make the COMPETITIVE MICROECONOMY more efficient.

                  PRIORITIES FOR ACTION

For the managers of the World Bank, implementing the model will require
two sets of actions, one from the industrial countries and the other
from the developing countries.

The World Bank managers suggest:


  1.- Roll back restrictions on trade..."Nontariff barriers to trade
      need to be dismantled. Developing countries would benefit from
      being granted unrestricted access to industrial-country markets
      -some $55 billion in additional export earnings, or as much as
      they receive in aid".

  2.- Reform macroeconomic policy. "Reduced fiscal deficits, stable
      financial systems, stable currencies, low and stable interest
      rates, and steady non-inflationary growth would transform the
      climate for development in the rest of the world".

  3.- Increase financial support. "More external financing, both
      concessional and nonconcessional"..."Many developing countries
      continue to struggle with heavy burdens of external debt. Further
      progress in extending debt relief to the middle- and low-income
      countries is needed".

  4.- Support policy reform. "Additional financing will be far more
      effective when it supports sound domestic policies. Experience
      shows that it pays lenders and borrowers alike to ensure that
      investments and market-friendly policies go together".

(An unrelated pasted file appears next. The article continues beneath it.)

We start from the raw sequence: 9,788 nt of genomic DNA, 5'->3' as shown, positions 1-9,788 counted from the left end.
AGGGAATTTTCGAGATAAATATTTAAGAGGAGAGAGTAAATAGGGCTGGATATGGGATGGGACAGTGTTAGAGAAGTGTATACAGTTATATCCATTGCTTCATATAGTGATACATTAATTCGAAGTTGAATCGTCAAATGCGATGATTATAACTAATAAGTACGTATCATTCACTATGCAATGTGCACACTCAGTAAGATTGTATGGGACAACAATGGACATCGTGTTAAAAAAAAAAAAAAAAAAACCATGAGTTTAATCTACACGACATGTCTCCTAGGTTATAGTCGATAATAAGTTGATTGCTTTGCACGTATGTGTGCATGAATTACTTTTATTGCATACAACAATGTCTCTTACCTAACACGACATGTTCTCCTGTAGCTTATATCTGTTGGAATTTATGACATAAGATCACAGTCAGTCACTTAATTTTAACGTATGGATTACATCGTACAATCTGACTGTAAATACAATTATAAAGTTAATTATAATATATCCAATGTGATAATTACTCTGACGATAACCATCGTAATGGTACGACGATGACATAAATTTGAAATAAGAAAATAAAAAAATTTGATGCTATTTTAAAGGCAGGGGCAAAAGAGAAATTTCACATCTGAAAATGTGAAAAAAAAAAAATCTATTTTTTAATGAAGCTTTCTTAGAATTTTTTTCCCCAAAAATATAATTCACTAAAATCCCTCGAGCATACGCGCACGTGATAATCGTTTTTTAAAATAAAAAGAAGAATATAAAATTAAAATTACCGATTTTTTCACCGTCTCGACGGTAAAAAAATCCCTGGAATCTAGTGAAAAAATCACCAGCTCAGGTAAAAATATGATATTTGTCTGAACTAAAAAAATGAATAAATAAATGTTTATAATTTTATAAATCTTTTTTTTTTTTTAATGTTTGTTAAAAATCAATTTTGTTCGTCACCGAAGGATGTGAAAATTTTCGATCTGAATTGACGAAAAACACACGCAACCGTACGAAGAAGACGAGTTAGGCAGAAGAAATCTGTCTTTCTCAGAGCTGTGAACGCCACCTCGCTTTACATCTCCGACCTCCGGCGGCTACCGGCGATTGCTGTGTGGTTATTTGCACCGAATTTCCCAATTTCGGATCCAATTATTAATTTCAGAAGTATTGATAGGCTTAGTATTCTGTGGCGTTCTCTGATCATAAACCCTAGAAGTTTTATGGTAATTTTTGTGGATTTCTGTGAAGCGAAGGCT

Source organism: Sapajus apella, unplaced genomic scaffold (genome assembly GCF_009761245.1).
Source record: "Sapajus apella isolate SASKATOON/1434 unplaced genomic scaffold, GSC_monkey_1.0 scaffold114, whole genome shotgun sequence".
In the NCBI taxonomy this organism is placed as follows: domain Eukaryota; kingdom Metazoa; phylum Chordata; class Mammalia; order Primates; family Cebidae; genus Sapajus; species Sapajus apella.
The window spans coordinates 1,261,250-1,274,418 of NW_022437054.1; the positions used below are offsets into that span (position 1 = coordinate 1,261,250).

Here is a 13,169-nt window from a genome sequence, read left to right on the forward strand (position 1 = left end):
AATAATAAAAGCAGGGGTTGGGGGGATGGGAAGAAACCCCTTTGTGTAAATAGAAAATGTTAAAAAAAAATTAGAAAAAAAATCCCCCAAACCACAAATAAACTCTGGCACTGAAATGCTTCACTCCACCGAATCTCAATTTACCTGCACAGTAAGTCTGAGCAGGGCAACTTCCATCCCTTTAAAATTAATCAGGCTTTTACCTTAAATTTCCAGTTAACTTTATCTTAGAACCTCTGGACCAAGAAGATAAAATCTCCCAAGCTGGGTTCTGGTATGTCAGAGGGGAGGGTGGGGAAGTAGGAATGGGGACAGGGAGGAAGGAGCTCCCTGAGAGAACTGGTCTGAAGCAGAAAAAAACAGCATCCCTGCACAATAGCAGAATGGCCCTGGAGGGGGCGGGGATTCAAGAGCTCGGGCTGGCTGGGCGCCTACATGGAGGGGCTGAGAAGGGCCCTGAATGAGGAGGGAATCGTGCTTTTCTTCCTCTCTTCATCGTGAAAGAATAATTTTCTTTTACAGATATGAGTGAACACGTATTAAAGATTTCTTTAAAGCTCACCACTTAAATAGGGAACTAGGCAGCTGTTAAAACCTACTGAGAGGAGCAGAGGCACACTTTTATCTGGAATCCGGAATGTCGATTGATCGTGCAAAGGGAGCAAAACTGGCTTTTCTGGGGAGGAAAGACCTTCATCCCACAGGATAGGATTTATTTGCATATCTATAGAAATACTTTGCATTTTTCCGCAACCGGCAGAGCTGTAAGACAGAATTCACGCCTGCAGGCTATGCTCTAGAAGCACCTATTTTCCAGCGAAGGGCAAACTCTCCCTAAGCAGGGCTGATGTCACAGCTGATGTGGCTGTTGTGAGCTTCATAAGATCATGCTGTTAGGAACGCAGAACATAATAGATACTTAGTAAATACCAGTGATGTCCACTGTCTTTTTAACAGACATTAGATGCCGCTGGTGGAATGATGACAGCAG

5.- Encourage sustainable growth. "The global community has a great
      responsibility to take common action to protect the earth's
      environment, and to support the control of environmental
      degradation in developing countries".


1.- "Invest in people. Government must spend more, and more efficiently,
     on primary education, basic health care, nutrition, and family
     planning. That requires shifts in spending priorities; greater
     efficiency and better targeting of expenditures, and in some cases
     greater resource mobilization".

2.- "Improve the climate for enterprise. Governments need to intervene
     less in industrial and agricultural pricing, to deregulate
     restrictions to entry and exit, and to focus instead on ensuring
     adequate infrastructure and institutions".

3.- "Open economies to international trade and investment. This calls
     for far fewer nontariff restrictions on trade and investments,
     substantially lower tariffs, and a decisive move away from
     discretionary forms of control".

4.- "Get macroeconomic policy right. Macroeconomic policy needs to
     ensure that fiscal deficits are low and inflation kept in check.
     Appropriate, market-based incentives for saving and investment are
     essential if domestic resources are to play their essential part
     in financing development".

(World Development Report 1991, The World Bank, 1991)

The managers of the World Bank support their argument indicating that
South Korea and Taiwan are successful cases of "market-friendly"
paths to development, and that the negative examples are the ones
known as "populist experiments". For the latter (see BOX 1) present
the cases of Peron in Argentina, Garcia en Peru and Allende in Chile,
giving an account of why Allende's populist experiment failed.